For more TEFL tips why not check out one of these posts?

TEFL Tip Tuesdays: Speak Their Language.

Welcome back to TEFL Tip Tuesdays, this week I want to focus on speaking the same language as your students. I know this sounds counterproductive, but stick with me…

When introducing a new topic in English it is important to keep students interested and the easiest way to do this is to make it relatable to their own lives. When I say speak their language, what I mean is use their interests to communicate the topic to them. Find out what movies they like, the music they listen to, what they do on the weekend and translate that information into a fun and engaging lesson plan. My eighth graders are really into Marvel films so it is easy to get them engaged in a conversation if it has something to do with Captain America or Spiderman. I recently did a lesson where I asked my students to write me a scary story and you would be surprised how many of them involved Marvel characters saving the day!

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I wasn’t looking forward to teaching teenagers, but they’re not so bad really.

These themes are so simple to work into all stages of your lesson from warmer, to practice and production, all the way to your cooler. It is even better if you share the interest and are able to show off a bit of your knowledge on the subject. For example; a lesson on the future can be easily focused around Marvel movies because of the very nature of the movies themselves, use the ideas from the movies to inspire a conversation about how we might live in the future. Will people have superpowers in the future? Will we travel to other planets in the future? These are some great questions that get students thinking in future tense without them even realising they are learning something new, because the theme is so familiar to them.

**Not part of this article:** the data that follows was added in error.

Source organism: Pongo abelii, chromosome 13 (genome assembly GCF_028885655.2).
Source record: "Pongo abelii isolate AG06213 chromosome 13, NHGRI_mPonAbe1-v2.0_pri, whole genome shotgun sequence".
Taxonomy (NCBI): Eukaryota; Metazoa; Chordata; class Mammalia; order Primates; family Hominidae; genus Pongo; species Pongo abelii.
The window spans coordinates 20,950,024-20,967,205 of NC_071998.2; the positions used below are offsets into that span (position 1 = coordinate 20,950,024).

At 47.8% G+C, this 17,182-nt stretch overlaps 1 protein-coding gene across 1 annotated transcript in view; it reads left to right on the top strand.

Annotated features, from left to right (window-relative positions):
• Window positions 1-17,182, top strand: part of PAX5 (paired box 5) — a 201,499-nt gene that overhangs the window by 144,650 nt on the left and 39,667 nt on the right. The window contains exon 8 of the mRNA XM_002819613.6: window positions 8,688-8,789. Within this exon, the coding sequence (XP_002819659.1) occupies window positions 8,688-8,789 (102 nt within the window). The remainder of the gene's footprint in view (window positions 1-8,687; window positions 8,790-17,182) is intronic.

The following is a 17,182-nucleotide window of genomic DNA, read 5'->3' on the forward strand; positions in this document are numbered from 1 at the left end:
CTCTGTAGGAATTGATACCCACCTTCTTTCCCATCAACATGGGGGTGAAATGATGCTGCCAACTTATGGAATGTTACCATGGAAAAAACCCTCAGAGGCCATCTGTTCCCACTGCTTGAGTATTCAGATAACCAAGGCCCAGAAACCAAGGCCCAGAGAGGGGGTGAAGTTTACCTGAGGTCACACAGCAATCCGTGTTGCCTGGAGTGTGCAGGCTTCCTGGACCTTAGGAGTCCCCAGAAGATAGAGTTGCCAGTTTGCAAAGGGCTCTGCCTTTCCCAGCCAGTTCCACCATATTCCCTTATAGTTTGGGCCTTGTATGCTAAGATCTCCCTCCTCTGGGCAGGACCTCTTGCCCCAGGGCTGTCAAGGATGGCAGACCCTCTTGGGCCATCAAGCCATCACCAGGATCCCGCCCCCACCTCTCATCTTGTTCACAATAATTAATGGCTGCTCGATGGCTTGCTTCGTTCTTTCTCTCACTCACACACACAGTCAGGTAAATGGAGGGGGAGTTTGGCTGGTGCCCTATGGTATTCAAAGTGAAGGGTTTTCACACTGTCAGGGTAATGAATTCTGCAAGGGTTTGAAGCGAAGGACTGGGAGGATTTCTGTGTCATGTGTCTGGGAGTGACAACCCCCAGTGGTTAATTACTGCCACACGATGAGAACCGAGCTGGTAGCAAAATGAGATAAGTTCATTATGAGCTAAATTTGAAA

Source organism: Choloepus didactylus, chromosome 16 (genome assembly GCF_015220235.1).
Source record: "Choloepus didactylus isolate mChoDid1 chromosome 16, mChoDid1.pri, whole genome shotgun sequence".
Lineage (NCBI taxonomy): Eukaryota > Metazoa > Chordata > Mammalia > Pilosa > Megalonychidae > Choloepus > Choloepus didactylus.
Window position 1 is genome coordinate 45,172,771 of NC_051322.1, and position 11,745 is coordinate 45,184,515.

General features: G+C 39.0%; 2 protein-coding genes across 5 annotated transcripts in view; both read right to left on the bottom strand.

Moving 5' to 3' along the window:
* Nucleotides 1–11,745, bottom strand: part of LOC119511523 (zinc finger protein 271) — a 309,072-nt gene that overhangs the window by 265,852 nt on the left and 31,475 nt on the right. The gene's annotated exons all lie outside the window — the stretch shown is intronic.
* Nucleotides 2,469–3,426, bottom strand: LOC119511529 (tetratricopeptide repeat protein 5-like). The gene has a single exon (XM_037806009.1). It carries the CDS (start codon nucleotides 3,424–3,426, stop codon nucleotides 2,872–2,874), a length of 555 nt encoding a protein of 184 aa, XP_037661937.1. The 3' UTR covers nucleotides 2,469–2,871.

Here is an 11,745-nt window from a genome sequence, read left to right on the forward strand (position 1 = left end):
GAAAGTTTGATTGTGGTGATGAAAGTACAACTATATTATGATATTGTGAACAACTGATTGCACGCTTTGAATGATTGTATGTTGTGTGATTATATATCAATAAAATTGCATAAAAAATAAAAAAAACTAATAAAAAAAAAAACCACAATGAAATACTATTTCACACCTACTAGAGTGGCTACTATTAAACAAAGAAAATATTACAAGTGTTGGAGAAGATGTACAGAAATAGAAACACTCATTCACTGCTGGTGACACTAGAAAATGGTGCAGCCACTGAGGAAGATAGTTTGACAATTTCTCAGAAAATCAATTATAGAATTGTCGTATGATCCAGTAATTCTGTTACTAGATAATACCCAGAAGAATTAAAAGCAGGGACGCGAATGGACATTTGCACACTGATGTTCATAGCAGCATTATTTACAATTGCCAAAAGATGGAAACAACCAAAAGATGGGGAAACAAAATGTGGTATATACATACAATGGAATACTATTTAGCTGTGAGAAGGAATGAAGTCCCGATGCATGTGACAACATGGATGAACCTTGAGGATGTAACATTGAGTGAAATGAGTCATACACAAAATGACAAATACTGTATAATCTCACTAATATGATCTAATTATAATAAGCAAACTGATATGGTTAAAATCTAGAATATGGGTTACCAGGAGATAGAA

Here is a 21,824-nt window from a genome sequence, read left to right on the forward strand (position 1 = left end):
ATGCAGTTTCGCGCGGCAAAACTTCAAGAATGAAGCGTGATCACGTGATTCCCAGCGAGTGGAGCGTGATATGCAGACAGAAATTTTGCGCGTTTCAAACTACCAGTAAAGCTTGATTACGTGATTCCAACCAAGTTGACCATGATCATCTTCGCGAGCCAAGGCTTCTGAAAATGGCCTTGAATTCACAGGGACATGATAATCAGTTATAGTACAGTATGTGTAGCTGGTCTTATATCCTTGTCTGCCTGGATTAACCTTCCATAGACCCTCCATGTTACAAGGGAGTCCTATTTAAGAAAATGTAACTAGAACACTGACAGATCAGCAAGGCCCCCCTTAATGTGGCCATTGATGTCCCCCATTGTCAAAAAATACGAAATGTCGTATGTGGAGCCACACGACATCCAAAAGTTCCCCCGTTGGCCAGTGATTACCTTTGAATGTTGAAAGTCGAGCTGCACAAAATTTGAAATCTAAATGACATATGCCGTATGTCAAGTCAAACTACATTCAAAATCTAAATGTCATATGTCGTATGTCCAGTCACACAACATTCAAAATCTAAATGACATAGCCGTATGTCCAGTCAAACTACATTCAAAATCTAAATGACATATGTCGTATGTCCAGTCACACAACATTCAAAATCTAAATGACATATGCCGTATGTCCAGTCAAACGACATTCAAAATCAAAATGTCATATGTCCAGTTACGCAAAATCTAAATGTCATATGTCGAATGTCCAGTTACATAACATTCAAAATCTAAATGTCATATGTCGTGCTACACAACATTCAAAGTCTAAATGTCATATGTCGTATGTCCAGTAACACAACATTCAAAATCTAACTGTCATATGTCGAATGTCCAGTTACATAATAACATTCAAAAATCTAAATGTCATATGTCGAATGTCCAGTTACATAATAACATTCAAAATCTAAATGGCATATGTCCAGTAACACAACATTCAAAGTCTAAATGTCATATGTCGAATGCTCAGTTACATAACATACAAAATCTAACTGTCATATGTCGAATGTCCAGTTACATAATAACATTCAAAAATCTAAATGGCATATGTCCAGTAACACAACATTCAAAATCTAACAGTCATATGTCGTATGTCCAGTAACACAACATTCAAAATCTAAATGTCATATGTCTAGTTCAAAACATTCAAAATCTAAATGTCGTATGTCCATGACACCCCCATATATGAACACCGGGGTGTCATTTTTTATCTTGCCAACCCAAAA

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Charades is a fun cooler to end a lesson on movies.

If you take an interest in your students you will soon notice a change in attitude towards you. It can be quite common for students to see the foreign teacher’s class as a time where they can switch off and stop learning for one hour of the day. While I think it is important for students to be relaxed in my classroom I obviously still want them to learn something from me. A classroom full of teenagers can be a challenge to control, they believe they have much better things to be talking about than the rules of the English language. Gaining their respect by getting to know them, even a little bit, is one of the best ways to control your classroom. If even one student starts to actively participate in your lesson then they will want the rest of the class to play along too, this will cause a ripple effect and soon you will find that it is the students asking for people to be quiet and listen instead of you!

For more TEFL tips why not read one of these posts: